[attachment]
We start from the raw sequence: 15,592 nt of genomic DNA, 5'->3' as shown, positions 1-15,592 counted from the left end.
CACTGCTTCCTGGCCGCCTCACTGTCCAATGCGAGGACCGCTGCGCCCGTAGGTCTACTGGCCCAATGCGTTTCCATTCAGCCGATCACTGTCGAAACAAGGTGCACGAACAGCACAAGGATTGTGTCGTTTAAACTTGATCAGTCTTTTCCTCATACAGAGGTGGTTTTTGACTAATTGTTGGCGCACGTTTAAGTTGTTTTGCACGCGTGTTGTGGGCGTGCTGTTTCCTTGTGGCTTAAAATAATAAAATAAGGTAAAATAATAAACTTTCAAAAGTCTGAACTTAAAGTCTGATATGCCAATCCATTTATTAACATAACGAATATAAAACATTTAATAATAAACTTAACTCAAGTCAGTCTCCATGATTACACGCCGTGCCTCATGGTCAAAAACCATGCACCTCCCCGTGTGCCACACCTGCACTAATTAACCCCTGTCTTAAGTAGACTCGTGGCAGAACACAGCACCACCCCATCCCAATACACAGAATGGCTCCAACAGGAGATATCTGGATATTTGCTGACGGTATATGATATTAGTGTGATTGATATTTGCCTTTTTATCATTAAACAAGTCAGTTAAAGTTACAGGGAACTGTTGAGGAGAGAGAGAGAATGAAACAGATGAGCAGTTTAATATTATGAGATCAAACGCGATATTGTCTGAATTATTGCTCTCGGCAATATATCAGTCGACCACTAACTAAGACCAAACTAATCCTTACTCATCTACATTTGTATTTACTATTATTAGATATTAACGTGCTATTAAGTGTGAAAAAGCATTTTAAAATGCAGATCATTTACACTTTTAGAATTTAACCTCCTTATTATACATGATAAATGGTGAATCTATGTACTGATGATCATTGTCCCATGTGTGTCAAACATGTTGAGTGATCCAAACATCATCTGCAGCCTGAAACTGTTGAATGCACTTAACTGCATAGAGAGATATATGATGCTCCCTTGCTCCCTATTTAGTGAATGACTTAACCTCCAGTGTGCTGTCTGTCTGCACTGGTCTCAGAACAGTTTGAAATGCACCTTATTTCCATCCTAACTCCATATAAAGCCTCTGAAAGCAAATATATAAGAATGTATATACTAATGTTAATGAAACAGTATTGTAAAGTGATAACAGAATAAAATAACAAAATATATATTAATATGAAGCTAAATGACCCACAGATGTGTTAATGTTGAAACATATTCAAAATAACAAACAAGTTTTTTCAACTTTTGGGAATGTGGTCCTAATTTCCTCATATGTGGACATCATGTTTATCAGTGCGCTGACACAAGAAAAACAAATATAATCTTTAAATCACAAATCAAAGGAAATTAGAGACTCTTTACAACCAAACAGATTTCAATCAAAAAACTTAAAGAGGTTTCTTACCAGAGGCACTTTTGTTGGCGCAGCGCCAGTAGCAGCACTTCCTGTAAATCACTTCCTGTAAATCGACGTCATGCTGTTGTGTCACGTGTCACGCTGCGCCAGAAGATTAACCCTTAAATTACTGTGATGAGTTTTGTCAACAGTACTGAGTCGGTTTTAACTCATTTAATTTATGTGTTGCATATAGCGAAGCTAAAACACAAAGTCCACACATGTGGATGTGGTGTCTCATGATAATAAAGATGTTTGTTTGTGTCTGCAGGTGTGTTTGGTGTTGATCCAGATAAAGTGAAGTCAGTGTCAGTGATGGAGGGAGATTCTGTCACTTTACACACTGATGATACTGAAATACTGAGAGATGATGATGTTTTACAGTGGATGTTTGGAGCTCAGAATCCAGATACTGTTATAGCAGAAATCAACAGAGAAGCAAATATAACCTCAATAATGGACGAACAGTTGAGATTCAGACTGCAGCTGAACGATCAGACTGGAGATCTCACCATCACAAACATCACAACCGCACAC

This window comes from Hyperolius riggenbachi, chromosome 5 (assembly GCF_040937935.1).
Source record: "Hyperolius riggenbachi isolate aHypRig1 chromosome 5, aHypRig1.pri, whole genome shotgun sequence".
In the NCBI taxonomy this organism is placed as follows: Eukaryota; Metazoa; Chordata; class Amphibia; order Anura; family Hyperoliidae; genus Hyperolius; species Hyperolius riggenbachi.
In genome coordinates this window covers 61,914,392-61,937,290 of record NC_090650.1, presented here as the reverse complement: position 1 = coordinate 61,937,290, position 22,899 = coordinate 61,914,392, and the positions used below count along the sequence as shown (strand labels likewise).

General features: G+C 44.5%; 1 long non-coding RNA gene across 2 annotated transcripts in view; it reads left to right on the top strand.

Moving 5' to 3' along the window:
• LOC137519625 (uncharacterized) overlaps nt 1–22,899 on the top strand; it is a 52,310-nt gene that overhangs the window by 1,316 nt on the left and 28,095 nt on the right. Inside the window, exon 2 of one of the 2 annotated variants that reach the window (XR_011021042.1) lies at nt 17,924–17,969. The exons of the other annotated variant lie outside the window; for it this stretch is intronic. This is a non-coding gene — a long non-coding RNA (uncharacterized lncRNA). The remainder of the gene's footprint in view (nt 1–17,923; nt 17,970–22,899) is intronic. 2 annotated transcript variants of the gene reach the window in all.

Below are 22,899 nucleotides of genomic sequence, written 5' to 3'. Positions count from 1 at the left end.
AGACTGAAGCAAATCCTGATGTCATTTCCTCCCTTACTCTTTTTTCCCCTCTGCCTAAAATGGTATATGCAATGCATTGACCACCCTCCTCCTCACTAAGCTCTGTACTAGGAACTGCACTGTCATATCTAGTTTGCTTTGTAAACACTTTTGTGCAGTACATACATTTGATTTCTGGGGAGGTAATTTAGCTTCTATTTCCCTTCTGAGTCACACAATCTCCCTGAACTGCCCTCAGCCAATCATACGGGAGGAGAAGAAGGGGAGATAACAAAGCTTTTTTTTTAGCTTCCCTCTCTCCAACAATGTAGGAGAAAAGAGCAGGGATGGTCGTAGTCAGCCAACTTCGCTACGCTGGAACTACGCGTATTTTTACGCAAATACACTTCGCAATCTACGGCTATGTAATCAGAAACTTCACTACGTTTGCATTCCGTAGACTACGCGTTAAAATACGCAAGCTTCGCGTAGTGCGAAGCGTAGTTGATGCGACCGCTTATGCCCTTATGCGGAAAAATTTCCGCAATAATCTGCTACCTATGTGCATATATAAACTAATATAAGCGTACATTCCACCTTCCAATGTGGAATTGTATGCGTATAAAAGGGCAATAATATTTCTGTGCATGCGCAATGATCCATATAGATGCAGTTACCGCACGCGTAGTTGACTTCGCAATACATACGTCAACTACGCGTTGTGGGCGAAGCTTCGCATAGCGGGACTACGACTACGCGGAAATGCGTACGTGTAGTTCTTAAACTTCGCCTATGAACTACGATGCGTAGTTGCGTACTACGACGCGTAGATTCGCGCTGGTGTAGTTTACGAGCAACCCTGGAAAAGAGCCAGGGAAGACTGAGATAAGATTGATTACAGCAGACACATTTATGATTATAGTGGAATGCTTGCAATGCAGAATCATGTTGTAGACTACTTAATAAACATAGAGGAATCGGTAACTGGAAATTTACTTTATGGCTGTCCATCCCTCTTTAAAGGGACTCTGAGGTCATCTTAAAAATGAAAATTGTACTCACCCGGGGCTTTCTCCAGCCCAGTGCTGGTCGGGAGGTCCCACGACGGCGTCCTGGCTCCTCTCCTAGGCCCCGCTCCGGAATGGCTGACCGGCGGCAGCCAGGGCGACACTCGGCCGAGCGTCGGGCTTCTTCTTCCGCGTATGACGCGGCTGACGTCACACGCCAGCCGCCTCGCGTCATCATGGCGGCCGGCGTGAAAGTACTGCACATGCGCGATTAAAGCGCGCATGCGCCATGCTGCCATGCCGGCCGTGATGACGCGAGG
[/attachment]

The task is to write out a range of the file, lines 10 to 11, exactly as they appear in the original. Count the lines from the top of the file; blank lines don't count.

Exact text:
Below are 22,899 nucleotides of genomic sequence, written 5' to 3'. Positions count from 1 at the left end.
AGACTGAAGCAAATCCTGATGTCATTTCCTCCCTTACTCTTTTTTCCCCTCTGCCTAAAATGGTATATGCAATGCATTGACCACCCTCCTCCTCACTAAGCTCTGTACTAGGAACTGCACTGTCATATCTAGTTTGCTTTGTAAACACTTTTGTGCAGTACATACATTTGATTTCTGGGGAGGTAATTTAGCTTCTATTTCCCTTCTGAGTCACACAATCTCCCTGAACTGCCCTCAGCCAATCATACGGGAGGAGAAGAAGGGGAGATAACAAAGCTTTTTTTTTAGCTTCCCTCTCTCCAACAATGTAGGAGAAAAGAGCAGGGATGGTCGTAGTCAGCCAACTTCGCTACGCTGGAACTACGCGTATTTTTACGCAAATACACTTCGCAATCTACGGCTATGTAATCAGAAACTTCACTACGTTTGCATTCCGTAGACTACGCGTTAAAATACGCAAGCTTCGCGTAGTGCGAAGCGTAGTTGATGCGACCGCTTATGCCCTTATGCGGAAAAATTTCCGCAATAATCTGCTACCTATGTGCATATATAAACTAATATAAGCGTACATTCCACCTTCCAATGTGGAATTGTATGCGTATAAAAGGGCAATAATATTTCTGTGCATGCGCAATGATCCATATAGATGCAGTTACCGCACGCGTAGTTGACTTCGCAATACATACGTCAACTACGCGTTGTGGGCGAAGCTTCGCATAGCGGGACTACGACTACGCGGAAATGCGTACGTGTAGTTCTTAAACTTCGCCTATGAACTACGATGCGTAGTTGCGTACTACGACGCGTAGATTCGCGCTGGTGTAGTTTACGAGCAACCCTGGAAAAGAGCCAGGGAAGACTGAGATAAGATTGATTACAGCAGACACATTTATGATTATAGTGGAATGCTTGCAATGCAGAATCATGTTGTAGACTACTTAATAAACATAGAGGAATCGGTAACTGGAAATTTACTTTATGGCTGTCCATCCCTCTTTAAAGGGACTCTGAGGTCATCTTAAAAATGAAAATTGTACTCACCCGGGGCTTTCTCCAGCCCAGTGCTGGTCGGGAGGTCCCACGACGGCGTCCTGGCTCCTCTCCTAGGCCCCGCTCCGGAATGGCTGACCGGCGGCAGCCAGGGCGACACTCGGCCGAGCGTCGGGCTTCTTCTTCCGCGTATGACGCGGCTGACGTCACACGCCAGCCGCCTCGCGTCATCATGGCGGCCGGCGTGAAAGTACTGCACATGCGCGATTAAAGCGCGCATGCGCCATGCTGCCATGCCGGCCGTGATGACGCGAGG